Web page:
February 21, 2023 | Matt Frommer & Grace Hood
Transportation is the largest source of climate emissions in Colorado, and the sector with by far the biggest deficit in meeting the state’s 2025 climate targets — a gap of more than nine million metric tons (MMT) of greenhouse gas (GHG) pollution. Efforts to introduce more electric vehicles (EVs) in the coming years are critical but insufficient on their own to meet our climate goals and avoid the worst impacts of global warming. The state must also embrace more ambitious policies to reduce driving and enable more transit, biking, and walking.
At the same time, Colorado’s in the middle of a severe housing crisis. Our inability to produce enough housing has priced out many essential workers like teachers, nurses, bus drivers, and childcare providers, exacerbating the labor shortage. Many low-income residents are housing cost-burdened and have to choose between paying the monthly rent and affording other basic life necessities like medicine and food. To stabilize the housing market, Colorado needs to double the rate of housing production to 54,000 units per year while also making a concerted effort to build more permanently affordable homes for low-income Coloradans so they can live near where they work.
Solving these problems is mind-numbingly complex, but if you consider them together, an important solution emerges: climate-friendly land use. By allowing housing choices like duplexes, triplexes, fourplexes, and accessory dwelling units in single-family zones and encouraging more compact development near transit stations and job centers, local governments can expand housing opportunities while reducing driving and pollution: a win-win.
Duplexes, triplexes, and fourplexes can increase housing availability while fitting into the existing neighborhood context.
In addition to more housing options, climate-friendly communities promote a mix of land uses in close proximity to one another. Cities around the world have adopted goals to become “15-minute cities,” where basic needs and destinations like grocery stores, pharmacies, parks, schools, and restaurants are within a 15-minute walk or bike ride. Such neighborhoods give residents the option to leave their cars at home. For those who still choose to drive, trips are shorter. Imagine how much pollution we’d save if everyone could reach their jobs and daily errands with 10 miles of driving instead of 22, the current state average.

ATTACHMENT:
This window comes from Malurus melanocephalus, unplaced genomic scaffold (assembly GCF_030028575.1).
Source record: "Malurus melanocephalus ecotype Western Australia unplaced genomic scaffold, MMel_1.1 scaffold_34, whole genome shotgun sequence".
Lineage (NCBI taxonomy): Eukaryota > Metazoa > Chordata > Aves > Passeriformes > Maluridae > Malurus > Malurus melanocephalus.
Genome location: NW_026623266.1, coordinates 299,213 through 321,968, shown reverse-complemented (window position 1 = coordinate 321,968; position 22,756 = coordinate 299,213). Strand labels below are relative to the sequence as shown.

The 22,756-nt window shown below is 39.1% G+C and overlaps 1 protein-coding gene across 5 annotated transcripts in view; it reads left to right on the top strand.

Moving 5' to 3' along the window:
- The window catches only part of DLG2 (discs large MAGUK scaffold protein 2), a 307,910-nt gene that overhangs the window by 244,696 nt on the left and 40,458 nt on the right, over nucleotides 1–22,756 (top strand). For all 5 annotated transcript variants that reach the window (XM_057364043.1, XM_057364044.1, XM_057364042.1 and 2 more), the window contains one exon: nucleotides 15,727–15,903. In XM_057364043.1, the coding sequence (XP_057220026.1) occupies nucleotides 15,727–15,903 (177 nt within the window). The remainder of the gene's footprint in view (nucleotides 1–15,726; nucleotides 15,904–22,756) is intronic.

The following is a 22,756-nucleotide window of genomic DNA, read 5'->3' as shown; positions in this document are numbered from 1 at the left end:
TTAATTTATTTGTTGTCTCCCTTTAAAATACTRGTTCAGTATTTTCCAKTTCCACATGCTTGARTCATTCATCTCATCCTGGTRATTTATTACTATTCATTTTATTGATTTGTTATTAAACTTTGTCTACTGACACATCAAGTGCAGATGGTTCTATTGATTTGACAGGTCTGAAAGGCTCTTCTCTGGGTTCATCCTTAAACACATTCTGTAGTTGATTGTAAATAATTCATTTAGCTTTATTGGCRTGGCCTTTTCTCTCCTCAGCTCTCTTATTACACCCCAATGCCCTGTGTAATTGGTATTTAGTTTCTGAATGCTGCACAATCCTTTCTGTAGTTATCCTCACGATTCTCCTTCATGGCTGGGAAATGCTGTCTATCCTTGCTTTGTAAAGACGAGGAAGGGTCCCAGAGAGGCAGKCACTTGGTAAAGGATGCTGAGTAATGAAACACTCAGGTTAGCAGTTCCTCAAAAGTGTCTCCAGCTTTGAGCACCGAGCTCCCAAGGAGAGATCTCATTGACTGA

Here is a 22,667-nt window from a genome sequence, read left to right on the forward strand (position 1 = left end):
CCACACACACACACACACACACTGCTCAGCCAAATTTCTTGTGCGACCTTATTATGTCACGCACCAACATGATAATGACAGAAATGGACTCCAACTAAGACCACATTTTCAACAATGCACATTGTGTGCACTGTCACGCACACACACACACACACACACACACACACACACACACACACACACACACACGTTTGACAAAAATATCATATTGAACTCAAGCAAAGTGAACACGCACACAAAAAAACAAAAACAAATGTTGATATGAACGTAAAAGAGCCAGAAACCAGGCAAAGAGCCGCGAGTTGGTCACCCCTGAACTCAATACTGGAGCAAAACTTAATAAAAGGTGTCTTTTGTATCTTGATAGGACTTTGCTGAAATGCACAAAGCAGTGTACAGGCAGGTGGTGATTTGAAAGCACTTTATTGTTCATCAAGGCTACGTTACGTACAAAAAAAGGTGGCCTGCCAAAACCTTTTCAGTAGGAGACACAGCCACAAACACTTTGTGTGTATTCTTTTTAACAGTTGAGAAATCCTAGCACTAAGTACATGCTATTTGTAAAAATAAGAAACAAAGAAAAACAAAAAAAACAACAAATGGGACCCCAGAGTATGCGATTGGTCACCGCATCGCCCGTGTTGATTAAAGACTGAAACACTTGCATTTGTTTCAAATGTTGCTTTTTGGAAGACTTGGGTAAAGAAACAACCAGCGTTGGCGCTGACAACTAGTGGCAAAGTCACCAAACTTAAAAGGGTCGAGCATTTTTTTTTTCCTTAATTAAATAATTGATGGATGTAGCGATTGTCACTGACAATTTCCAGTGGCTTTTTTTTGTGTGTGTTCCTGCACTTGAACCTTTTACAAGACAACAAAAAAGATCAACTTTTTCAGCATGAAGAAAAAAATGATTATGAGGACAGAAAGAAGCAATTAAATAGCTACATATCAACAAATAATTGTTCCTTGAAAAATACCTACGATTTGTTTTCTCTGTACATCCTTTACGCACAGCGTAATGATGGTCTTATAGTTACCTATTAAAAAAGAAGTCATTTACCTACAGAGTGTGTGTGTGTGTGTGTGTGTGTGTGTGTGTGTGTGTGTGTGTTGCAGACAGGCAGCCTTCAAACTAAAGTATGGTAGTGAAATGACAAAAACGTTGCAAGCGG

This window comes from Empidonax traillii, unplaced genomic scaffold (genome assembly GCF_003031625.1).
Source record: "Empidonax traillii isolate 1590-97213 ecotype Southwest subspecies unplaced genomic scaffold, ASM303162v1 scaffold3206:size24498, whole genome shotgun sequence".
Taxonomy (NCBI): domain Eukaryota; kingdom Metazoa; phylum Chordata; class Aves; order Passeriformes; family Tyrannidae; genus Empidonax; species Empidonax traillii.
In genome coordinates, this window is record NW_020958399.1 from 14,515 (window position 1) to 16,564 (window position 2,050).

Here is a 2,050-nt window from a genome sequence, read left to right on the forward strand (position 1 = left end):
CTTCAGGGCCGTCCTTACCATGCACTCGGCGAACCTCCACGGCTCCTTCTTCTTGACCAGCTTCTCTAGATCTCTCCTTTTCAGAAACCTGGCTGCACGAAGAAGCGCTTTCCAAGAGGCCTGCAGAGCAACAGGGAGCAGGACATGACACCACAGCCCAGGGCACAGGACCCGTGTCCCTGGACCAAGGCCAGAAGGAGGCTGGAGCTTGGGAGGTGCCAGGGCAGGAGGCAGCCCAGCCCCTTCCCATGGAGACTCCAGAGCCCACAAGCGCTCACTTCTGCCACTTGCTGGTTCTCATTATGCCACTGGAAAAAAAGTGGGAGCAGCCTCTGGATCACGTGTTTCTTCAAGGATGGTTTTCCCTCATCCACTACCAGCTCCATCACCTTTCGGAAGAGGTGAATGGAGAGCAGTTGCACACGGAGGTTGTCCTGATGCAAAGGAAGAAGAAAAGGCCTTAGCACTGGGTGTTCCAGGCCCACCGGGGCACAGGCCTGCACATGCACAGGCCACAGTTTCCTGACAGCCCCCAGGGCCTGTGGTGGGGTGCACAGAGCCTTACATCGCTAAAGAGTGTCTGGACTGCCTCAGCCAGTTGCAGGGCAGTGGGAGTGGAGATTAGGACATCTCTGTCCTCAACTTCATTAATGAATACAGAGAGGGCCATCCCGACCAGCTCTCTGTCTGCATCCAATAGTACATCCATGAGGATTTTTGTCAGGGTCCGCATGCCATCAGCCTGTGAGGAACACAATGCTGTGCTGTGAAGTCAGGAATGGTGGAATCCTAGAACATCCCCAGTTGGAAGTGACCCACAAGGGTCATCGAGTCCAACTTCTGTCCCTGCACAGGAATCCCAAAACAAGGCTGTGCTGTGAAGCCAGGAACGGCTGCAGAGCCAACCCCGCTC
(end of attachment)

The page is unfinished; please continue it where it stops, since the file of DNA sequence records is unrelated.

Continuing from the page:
In this report, we quantify the potential GHG savings associated with climate-friendly land use, examine the relationship between density and driving at the neighborhood level, and highlight a few examples of climate-friendly development in the Denver region.
Cutting GHG emissions with climate-friendly land use
Updating Colorado’s land use policies to focus the majority of the population and job growth in urban areas has the potential to reduce annual GHG emissions from transportation by 1.3 MMT in the next 10 years, the equivalent of taking 280,000 cars off the road.*
These policies also lower emissions from the buildings sector because attached and smaller homes like duplexes and apartments require less energy to heat and cool. If we consider all sectors, including transportation, buildings, upstream vehicle and petroleum emissions, embodied carbon, and avoided natural land conversion, the potential GHG savings from climate-friendly land use could be 2 MMT or more. This is on par with Colorado’s goal of getting 1 million EVs on the road by 2030.
Failing to pursue climate-friendly land use means more of the same low-density, car-dependent sprawl that Colorado has been experiencing for decades. From 1997 to 2009, the Denver region’s designated area for development grew by 40 percent from 700 to 980 square miles. Such unfettered exurban sprawl only leads to more driving emissions, traffic, land and water consumption, and social and economic inequities.